The new season of “acqua alta” – high tides and high water has just begun in Venice. This morning the level was at 110cm. That means that Piazza San Marco has enough water for a good wading. It looks like there will be acqua alta throughout the next week. In advance of unusually high tides, Venice has a system of sounds – sirens which will advise you as to 1)how high exactly they expect the tides 2)and how soon.
So in case you are traveling to Venice this week or just to store in the back of your mind, here is the information issued by Venice. Not all areas flood, some have been refurbished to raise the height of the fondamente, but flooding doesn’t always arrive as a result of wave action or sheer height of the lagoon. The very porous underpinnings of Venice allow the water to seep up through the grates and between the ancient Ischia stones.
Like the rest of the world, there are color codes, yes even for high water or the lack thereof. All measurements are in cm and the designation represents the cm above nominal sea level. Remember that Piazza San Marco is at 95cm and from that you can judge everything and that when we hit orange, life gets tough for locals, store owners and anyone trying to go by vaporetto or foot. If it hits Red (rosso) it a disaster for the city.
Like you get your weather report on a daily basis, the level of the sea is part of Venetian’s daily report. Here is the report of Saturday forcasting for the week. The notable thing on this chart is that on 13 November, the low doesn’t get all the water out of the lagoon which could lead to a larger flooding later should the winds change direction.
Now about those sirens.
Since 1968, alerting in case of high water occurs through sound warnings launched by powerful sirens. These will wake you from your deepest sleep and sound a lot like the sirens of World War II. Currently in the lagoon area there are 23 active sirens (15 in the Historic Center, 3 in the islands and 5 on the coast), which usually come into operation about 3 hours in advance when a high tide is expected (> = +110 cm). So 3 hours before, you can start getting prepared. Sometimes this means helping your friends move their merchandise from their shops, putting chairs on top of tables in restaurants, moving absolutely anything you can to keep it from getting wet. The 3 hours is subject to the winds and sometimes you have only about 1.5 hours.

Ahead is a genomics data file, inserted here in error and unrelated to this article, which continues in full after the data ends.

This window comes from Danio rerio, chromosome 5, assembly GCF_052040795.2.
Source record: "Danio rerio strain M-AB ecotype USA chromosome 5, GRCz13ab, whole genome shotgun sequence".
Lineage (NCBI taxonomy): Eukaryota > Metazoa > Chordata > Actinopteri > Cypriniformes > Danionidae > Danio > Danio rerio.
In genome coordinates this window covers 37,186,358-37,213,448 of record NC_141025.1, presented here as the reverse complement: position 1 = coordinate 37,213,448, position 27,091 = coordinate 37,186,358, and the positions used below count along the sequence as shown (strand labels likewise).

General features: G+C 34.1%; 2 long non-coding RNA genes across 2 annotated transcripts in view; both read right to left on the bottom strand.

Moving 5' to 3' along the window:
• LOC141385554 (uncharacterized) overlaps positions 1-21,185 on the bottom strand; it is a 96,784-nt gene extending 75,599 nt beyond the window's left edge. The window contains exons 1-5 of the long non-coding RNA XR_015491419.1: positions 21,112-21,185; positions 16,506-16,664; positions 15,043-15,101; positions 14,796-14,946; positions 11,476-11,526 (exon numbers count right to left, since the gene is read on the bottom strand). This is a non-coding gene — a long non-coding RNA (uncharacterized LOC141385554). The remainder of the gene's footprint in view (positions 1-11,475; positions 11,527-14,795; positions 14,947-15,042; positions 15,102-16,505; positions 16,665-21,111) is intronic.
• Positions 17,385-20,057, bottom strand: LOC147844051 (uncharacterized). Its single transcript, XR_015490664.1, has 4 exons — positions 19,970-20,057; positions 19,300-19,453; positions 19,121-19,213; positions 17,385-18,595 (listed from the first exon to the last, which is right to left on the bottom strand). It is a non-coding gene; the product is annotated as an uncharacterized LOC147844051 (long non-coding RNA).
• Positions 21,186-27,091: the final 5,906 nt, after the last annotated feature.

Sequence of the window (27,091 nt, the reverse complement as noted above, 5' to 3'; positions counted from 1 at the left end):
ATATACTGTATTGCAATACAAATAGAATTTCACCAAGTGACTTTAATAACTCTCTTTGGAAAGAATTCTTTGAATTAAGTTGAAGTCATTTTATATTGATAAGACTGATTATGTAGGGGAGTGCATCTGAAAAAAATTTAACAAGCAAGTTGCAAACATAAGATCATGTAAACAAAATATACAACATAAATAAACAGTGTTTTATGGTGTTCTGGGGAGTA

Since 2008, a new alert system has been in place in case of high water, characterized by important innovations:
1) the locations for the sirens center of Venice has increased from the previous eight to fifteen. In this way a better coverage to the entire city is possible.
2)The electro-mechanical siren (ear piercing sound), has been replaced by a system of acoustic speakers which can direct the sound,
3)the new system can reproduce the sound of the current scary ear bursting sirens, but it also plays a different melody to each tide level (110 cm, 120 cm, 130 cm, 140 cm and more) OK, I do not know the tune of this melody and for the one over 140 cm, I do not want to learn.
We all have apps on our phone which alert us as well. My favorites are hiTideVenice and of course 3BMeteo.
We all keep our stivali (boots) nearby in the winter and the vendors sell “disposable” ones which have a very short life, in my opinion. They cost about 14-16 Euro, a necessary investment if you want to enjoy your visit. My favorite place to buy waterproof boots is at the fishing tackle store and you will see many Venetians in their waders, clearly from the same store. They may not be the most attractive boots you’ll ever own, but they will keep you dry.
The water creeps into the city, silently and retreats the same way about 3 hours later. If it occurs in the middle of the night, you might not even notice it. But if you experience it, you will absolutely never forget it. Don’t tell my Venetian friends, but I love it and get up in the middle of the night so I don’t miss it.